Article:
Cape Mentelle not missing a beat of late, when it comes to delivering fine Cabernet Sauvignon... Boysenberry, spicy slightly doughy oak, but in a nice way, subtle mint and herb perfume, and wet cement. It’s medium to full-bodied, with almost juicy yet explosive fruit power, considerate oak, thick grainy tannin, and a very attractive aniseed perfume running through it. Tight and long in the finish, with tannin gripping and shaping it up beautifully. This is excellent. Drink 2020-2035+ 94+ points, Wine Front (3/2018).
A firm and substantial Cabernet that has structure to support extended cellaring. It’s largely Cabernet, with smaller amounts of Merlot, Petit Verdot and, curiously, a little dab of Shiraz. Has a lifted floral bouquet with notes of scented red berry and cedar. The palate is elegant, with juicy fruit balanced by some nice cedary oak and firm tannins. The style has changed in recent years to one of more robust dimensions. 95 points, Weekend West.
This should be the least ready of the trio of Cape Mentelle '15 siblings, but is the most ready. It is absolutely delicious now, with all of its flavour, texture and structure ducks in a row. It's the stealthy softness of the tannins, which are there, and will continue to do what is required of them for decades to come. 96 points, James Halliday (01/08/18)
A smooth rendition of this southerly Margaret River cabernet. It offers dark berries, red plum compote, spiced black tea and cedary oak influence on the nose. The palate has a deep and long sleeve of fleshy ripe cabernet fruit that is cast in smooth, long tannins. An approachable, expansive vintage that’s full of pleasure and good aging potential.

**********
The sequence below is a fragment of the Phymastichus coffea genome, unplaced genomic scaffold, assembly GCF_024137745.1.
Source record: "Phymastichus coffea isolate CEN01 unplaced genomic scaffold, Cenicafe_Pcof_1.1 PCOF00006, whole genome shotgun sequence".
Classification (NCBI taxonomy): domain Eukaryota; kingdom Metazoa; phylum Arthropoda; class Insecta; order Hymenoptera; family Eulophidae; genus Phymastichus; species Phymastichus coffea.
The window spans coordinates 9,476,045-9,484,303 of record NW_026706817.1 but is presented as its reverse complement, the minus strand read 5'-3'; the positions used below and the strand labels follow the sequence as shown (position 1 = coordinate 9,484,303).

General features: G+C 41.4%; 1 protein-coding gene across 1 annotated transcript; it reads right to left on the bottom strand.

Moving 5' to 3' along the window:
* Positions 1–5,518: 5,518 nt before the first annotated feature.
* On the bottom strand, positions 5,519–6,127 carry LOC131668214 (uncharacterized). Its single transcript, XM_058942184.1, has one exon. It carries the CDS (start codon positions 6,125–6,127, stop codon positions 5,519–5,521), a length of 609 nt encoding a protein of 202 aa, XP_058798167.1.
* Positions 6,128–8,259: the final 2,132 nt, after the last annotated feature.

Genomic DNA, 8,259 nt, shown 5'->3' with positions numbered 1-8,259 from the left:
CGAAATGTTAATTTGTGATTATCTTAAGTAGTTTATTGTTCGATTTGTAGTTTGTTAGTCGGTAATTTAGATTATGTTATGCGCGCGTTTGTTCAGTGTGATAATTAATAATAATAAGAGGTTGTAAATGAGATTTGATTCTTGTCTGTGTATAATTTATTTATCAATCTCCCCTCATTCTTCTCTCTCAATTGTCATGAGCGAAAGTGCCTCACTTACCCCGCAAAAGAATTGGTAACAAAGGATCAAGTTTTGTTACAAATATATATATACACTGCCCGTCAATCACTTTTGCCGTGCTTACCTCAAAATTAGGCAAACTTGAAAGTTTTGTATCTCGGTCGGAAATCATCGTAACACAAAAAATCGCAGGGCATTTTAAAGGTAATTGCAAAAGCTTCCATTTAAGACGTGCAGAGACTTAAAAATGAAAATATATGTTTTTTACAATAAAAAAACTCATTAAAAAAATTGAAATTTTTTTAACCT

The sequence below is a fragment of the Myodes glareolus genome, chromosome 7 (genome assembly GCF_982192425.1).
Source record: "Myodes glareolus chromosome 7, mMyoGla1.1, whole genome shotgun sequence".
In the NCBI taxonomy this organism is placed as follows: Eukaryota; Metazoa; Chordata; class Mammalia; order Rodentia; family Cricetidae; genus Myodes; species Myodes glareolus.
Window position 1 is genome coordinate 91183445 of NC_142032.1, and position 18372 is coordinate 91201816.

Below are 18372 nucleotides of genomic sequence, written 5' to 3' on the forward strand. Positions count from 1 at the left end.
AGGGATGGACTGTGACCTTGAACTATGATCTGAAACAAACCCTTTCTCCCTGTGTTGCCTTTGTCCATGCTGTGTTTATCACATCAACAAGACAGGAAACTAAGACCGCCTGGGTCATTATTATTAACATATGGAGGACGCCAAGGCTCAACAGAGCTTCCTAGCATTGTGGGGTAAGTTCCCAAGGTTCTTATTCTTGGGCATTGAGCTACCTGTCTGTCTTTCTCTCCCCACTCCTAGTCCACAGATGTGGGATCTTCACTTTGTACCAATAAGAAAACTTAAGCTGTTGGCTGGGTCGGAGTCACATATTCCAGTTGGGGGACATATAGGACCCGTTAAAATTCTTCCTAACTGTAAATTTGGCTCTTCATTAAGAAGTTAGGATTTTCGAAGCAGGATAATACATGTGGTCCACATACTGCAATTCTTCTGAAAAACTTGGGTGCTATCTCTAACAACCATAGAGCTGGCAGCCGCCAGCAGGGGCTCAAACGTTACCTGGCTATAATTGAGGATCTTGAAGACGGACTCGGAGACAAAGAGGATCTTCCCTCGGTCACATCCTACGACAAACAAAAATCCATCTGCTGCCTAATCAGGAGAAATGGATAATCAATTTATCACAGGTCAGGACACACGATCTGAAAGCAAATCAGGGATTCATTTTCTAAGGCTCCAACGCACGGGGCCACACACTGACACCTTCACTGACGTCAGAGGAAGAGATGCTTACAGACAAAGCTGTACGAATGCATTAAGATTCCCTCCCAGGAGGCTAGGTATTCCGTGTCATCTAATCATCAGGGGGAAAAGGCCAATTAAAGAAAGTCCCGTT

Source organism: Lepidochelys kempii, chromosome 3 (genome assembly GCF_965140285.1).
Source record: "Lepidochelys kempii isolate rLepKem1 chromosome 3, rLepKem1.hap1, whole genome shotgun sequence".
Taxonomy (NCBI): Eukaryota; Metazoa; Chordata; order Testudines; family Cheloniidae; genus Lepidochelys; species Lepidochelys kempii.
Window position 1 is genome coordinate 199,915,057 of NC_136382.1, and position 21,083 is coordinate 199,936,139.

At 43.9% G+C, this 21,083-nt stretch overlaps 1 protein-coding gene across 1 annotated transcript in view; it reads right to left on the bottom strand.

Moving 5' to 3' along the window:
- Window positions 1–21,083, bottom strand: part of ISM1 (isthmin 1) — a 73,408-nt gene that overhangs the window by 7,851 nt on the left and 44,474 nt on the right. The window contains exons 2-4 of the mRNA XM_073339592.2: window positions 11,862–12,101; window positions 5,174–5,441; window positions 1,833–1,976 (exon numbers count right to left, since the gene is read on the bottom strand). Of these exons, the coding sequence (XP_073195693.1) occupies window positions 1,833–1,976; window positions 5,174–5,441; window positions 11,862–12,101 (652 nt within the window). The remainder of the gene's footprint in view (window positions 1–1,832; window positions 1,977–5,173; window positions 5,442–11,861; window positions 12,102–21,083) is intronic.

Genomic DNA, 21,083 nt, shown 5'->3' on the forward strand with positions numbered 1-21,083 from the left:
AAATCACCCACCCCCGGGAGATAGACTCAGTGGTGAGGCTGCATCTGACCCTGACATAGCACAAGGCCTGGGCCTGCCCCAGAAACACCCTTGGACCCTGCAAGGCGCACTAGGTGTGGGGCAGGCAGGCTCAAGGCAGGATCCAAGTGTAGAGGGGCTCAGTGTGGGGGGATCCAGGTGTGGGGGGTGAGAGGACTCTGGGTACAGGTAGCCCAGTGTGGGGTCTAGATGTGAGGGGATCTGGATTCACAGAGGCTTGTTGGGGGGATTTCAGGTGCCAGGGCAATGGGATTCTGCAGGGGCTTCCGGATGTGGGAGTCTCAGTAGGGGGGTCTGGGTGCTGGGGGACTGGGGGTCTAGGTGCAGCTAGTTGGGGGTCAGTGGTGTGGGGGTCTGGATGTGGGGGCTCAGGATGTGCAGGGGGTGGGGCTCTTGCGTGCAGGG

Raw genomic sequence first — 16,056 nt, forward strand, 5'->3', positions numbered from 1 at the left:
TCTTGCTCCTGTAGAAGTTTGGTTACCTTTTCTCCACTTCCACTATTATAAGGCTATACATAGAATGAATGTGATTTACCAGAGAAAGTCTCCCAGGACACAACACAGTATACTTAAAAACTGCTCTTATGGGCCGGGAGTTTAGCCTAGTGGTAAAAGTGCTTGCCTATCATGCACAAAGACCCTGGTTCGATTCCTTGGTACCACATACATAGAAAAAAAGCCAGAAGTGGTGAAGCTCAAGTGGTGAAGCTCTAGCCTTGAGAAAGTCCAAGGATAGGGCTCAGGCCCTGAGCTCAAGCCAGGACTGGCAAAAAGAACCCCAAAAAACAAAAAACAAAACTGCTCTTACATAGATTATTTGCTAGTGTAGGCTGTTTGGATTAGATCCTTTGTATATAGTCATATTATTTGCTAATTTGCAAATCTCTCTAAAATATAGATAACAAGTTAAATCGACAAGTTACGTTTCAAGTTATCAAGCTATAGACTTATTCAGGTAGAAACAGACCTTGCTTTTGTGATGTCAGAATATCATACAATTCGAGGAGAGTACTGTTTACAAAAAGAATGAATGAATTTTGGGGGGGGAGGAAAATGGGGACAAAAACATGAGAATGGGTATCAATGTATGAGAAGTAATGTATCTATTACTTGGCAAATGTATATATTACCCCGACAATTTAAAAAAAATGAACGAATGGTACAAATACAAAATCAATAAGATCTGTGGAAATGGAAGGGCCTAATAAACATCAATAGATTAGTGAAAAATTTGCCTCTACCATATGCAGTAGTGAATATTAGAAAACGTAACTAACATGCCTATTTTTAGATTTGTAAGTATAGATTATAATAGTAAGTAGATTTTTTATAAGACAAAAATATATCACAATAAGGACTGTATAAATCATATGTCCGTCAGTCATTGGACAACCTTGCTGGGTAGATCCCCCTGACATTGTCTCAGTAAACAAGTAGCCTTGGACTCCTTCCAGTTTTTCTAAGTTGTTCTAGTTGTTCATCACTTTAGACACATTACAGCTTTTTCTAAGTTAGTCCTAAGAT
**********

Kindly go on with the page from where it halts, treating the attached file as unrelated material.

95 points, Nick Stock (December 2018)
Medium to full red colour with a tracery of purple. The bouquet is nutty and oak-driven, with a most unusual floral nuance; dry, savoury and showing a top-note of oak and tobaccoey fruit, while the palate is fairly firm and structured to age. It demands patience. There is a deep-set core of red fruit and underlying elegance. Also overtones of bitter Italian herbs, the aromas changing constantly as it aired. In the final analysis, it's not a great Mentelle: it's just a little vegetal.
93 points, Huon Hooke (April 2018)
Located three hours south of Perth, Margaret River is Western Australia’s most prestigious wine-growing region. Serious vineyard development began only in the late 1960’s following the publication of a report by John Gladstones in 1965 stating that the area had a similar climate to Pomerol or St Emilion, with low frost risk, plenty of sunshine and equable temperatures within the growing season promoting even ripening. Margaret River’s climate is warm and maritime, with some cooling influence provided by southeast trade winds. The soils derive from granitic and a gneissic rock over which laterite has formed. The region can be divided in three sub-regions: the cooler south between Yallingup and Karridale with predominantly lateritic gravelly loamy sands and sandy loams; the warm and sunnier Willyabrup in the centre with predominantly gravelly loams, but some gritty sandy loams and granitic gravels; and Margaret River in the north with similar soils, but slightly cooler temperatures. This is entirely consistent with style; the wines from Willyabrup being more generous than the highly structured wines of the north and the elegant styles of the south. Margaret River is best known for high quality Chardonnay and Sauvignon Blanc Semillon blends and top notch Cabernet Sauvignon and Bordeaux blends. Over the years, the region has established an astonishing reputation illustrating a consistency in quality and a strongly focused winemaking culture.